Home sweet home

I am grateful to be home and surrounded by familiar things, but there are some things that I miss.  I miss waking up to the insane rooster who apparently thought the sun rose at 4 am.  I miss the smell of the morning fire and Neema who prepared our breakfast and lunch(picture 3 below).  I miss the Chipati and peanut butter and chai tea…..oh so tasty!  I actually miss my super comfy sleeping bag!  I miss hearing the local school children start their day with singing and exercising.  It’s a bittersweet feeling being home.   I know some of you are anxious to hear about my trip and I am anxious to share everything with you, but it’s hard to put a trip like this in words.  So bare with me over the next few entries as I try to share my journey with you.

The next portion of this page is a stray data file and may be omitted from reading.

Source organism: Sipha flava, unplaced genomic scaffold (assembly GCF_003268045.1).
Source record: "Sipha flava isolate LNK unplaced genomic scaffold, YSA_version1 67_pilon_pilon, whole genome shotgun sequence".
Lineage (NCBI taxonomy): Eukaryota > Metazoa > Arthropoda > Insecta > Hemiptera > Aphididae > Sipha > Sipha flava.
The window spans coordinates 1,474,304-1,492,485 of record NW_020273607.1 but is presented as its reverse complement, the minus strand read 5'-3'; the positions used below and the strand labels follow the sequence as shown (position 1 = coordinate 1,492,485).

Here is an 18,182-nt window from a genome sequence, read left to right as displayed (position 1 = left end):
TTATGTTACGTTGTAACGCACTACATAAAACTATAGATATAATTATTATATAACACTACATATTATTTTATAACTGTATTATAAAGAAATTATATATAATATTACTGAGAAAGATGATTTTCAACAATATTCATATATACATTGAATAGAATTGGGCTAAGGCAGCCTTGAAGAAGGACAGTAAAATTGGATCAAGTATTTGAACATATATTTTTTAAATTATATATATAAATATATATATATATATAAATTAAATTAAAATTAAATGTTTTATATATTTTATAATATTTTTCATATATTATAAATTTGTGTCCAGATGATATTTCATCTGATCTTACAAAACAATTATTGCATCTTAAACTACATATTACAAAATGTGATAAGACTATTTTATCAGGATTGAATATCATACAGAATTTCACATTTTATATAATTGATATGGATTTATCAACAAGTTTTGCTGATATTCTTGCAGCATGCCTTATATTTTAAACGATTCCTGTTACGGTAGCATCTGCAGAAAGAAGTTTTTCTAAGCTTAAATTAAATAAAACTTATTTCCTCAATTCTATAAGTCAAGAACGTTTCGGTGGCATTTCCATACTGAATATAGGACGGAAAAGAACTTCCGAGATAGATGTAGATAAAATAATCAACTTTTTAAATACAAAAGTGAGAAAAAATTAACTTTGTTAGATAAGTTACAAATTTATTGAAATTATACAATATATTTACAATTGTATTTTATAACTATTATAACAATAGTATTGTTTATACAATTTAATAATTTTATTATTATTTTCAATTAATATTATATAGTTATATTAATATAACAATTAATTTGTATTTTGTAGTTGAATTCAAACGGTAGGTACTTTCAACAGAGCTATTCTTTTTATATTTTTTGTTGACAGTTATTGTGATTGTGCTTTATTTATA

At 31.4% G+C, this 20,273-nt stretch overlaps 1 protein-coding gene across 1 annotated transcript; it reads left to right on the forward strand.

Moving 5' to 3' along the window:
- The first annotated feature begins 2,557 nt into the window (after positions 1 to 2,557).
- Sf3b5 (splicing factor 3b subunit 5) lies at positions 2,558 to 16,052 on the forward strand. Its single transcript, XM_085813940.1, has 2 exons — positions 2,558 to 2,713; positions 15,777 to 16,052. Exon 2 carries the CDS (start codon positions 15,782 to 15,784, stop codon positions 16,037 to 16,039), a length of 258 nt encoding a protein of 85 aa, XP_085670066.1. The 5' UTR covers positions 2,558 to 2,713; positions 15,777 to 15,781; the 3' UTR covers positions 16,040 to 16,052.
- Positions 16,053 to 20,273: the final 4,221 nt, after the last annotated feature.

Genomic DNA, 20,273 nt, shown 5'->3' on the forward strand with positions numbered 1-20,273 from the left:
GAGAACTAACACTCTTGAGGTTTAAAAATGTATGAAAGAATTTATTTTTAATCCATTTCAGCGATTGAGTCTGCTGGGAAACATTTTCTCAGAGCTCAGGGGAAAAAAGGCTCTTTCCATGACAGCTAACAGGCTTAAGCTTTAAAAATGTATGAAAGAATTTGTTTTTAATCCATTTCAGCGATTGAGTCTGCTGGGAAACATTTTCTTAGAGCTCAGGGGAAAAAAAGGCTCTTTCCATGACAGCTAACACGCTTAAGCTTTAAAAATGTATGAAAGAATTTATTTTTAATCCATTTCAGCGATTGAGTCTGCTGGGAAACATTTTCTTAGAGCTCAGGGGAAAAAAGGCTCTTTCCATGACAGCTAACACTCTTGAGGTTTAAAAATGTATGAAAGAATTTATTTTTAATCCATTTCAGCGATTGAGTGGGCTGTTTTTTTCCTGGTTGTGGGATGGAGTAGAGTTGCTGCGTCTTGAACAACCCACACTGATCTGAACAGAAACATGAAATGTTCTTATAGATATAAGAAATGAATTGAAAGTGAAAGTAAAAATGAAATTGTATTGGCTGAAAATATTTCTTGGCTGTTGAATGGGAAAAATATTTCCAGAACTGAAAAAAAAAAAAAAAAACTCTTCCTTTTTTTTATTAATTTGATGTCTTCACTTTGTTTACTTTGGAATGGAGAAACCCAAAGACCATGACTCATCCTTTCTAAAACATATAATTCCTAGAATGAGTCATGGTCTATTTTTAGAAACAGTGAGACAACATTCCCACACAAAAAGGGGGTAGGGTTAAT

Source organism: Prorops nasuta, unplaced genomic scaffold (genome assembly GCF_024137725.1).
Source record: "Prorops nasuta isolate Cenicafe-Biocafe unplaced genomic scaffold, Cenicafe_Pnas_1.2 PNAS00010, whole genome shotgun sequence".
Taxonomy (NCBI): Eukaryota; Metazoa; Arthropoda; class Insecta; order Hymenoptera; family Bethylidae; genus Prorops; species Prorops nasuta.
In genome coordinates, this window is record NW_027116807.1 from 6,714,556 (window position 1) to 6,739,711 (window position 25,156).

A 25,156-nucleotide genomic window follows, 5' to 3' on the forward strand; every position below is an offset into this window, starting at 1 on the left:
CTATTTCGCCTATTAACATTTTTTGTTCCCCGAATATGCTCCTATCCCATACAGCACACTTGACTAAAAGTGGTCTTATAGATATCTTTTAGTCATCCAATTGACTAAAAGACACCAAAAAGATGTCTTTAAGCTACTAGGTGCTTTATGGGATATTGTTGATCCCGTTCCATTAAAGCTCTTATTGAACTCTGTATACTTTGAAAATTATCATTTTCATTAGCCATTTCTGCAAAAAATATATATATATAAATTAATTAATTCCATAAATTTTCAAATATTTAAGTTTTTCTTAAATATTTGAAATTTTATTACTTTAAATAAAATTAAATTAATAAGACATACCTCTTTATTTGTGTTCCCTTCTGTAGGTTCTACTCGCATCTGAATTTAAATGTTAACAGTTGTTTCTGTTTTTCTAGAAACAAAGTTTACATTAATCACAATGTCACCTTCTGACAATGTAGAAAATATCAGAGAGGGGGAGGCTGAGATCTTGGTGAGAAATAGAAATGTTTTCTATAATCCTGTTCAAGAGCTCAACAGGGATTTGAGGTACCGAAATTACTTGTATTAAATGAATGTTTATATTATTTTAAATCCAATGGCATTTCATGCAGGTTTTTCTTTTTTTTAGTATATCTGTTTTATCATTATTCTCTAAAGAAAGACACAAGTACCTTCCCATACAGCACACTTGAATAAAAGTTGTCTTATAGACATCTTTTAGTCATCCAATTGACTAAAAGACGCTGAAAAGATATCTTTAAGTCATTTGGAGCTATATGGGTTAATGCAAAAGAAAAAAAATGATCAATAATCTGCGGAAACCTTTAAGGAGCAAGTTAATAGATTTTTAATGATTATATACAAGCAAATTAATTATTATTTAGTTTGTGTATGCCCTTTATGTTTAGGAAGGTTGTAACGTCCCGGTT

Sleeping on the ground for 18 straight days was not as horrible as I imagined.  There were very few nights when I actually slept through the night.  It was hard to sleep with the insane wind blowing your tent sideways.  The wild dogs barking outside your tent, especially knowing that they were either barking at a Hyena or a Leopard.  The whooping sound of the Hyena was not something I got use to hearing.  It freaked me out!!!!  It didn’t help that there were a few snoring mates in tent city, as we called our home!  However waking up each day never seemed to be too difficult, even despite the few hours of peaceful sleep I may have had.  I was happy to start my day in Arash, Tanzania and know that I was making a difference.  Our project was to finish the new clinic building so Dr. Nsimba could continue his work with the Maasai.  We spent most of the our time painting.  The white latex paint was fine.  It didn’t coat the walls that great, but we did the best we could.  The green oil paint was the WORST!  It loved to stain everything – your clothes, skin, the freshly painted white walls!  I was lucky to paint a lovely green stripe around the bottom of the wall.  My knees are still irritated with me(picture 1 below)!  We also installed a solar panel which will provide enough power for an ultrasound machine, refrigerator for vaccinations, and lights.  The glass windows were the biggest problem we encountered.  The glass was not cut correctly so many windows were too big.  The puddy we used was African puddy….need I say more?  It didn’t work very well.  The team worked very hard and installed a majority of the windows, enough for the clinic to be used(picture 2 below).  The clinic will be used for 3 main items –  children immunizations, child birthing, which has been a problem with the villagers, and it has a ward for long-term illness.  Dr. Nsimba is the local doctor who lives in the village of Arash.  He has worked in this clinic and another local clinic for over 15 years.  The government really wants him to move but he is making such amazing progress with the Maasai that he thinks he will be able to remain in Arash.  Now that he has an ultrasound machine, he will be able to diagnose illnesses, especially with pregnant women.  The mortality rate for mothers who have given birth is pretty high.  They give birth at home with the help of a traditional Maasai mid wife who is not equipped to deal with bleeding, wrapped cord, etc…  So many mothers are dying in childbirth.  The use of a simple ultrasound machine and a new birthing room will save numerous lives and how awesome is that?!  More children are receiving immunizations which is wonderful!  God is doing amazing things in that village and I hope to return one day and see the progress.

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